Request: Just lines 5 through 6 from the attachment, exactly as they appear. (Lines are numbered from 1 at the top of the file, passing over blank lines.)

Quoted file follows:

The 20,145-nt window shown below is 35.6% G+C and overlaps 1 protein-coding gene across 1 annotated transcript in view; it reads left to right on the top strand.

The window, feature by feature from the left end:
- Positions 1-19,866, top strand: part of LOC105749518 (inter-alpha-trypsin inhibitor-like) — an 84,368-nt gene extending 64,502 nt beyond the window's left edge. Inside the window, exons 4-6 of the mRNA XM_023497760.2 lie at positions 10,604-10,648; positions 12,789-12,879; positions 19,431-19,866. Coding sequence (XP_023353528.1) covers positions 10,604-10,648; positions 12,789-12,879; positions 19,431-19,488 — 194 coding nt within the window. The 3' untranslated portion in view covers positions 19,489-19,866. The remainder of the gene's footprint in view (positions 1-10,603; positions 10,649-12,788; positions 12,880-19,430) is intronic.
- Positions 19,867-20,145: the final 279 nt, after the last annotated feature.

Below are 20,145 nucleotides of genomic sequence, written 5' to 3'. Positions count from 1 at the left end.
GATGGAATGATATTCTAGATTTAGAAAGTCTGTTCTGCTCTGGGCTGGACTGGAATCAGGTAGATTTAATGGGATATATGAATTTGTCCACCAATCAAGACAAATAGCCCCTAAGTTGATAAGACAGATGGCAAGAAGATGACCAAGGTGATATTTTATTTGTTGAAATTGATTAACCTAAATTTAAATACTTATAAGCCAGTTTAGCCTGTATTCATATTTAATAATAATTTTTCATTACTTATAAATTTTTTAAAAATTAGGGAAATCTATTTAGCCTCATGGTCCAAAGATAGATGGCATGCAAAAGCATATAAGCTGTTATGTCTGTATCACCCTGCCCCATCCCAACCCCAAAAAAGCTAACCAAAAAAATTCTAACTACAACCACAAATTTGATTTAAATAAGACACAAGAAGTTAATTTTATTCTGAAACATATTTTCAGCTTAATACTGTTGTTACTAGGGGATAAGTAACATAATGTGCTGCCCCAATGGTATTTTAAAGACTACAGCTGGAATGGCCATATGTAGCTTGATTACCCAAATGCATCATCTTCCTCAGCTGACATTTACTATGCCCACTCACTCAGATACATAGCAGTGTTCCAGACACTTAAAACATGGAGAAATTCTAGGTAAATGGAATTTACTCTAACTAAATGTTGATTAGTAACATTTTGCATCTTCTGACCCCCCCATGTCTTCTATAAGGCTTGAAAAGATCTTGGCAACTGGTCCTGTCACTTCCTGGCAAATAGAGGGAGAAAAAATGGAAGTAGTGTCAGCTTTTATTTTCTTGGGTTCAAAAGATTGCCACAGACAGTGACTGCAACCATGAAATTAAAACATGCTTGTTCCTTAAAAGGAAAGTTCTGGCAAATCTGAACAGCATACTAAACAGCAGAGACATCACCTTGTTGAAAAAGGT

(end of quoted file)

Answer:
Below are 20,145 nucleotides of genomic sequence, written 5' to 3'. Positions count from 1 at the left end.
GATGGAATGATATTCTAGATTTAGAAAGTCTGTTCTGCTCTGGGCTGGACTGGAATCAGGTAGATTTAATGGGATATATGAATTTGTCCACCAATCAAGACAAATAGCCCCTAAGTTGATAAGACAGATGGCAAGAAGATGACCAAGGTGATATTTTATTTGTTGAAATTGATTAACCTAAATTTAAATACTTATAAGCCAGTTTAGCCTGTATTCATATTTAATAATAATTTTTCATTACTTATAAATTTTTTAAAAATTAGGGAAATCTATTTAGCCTCATGGTCCAAAGATAGATGGCATGCAAAAGCATATAAGCTGTTATGTCTGTATCACCCTGCCCCATCCCAACCCCAAAAAAGCTAACCAAAAAAATTCTAACTACAACCACAAATTTGATTTAAATAAGACACAAGAAGTTAATTTTATTCTGAAACATATTTTCAGCTTAATACTGTTGTTACTAGGGGATAAGTAACATAATGTGCTGCCCCAATGGTATTTTAAAGACTACAGCTGGAATGGCCATATGTAGCTTGATTACCCAAATGCATCATCTTCCTCAGCTGACATTTACTATGCCCACTCACTCAGATACATAGCAGTGTTCCAGACACTTAAAACATGGAGAAATTCTAGGTAAATGGAATTTACTCTAACTAAATGTTGATTAGTAACATTTTGCATCTTCTGACCCCCCCATGTCTTCTATAAGGCTTGAAAAGATCTTGGCAACTGGTCCTGTCACTTCCTGGCAAATAGAGGGAGAAAAAATGGAAGTAGTGTCAGCTTTTATTTTCTTGGGTTCAAAAGATTGCCACAGACAGTGACTGCAACCATGAAATTAAAACATGCTTGTTCCTTAAAAGGAAAGTTCTGGCAAATCTGAACAGCATACTAAACAGCAGAGACATCACCTTGTTGAAAAAGGT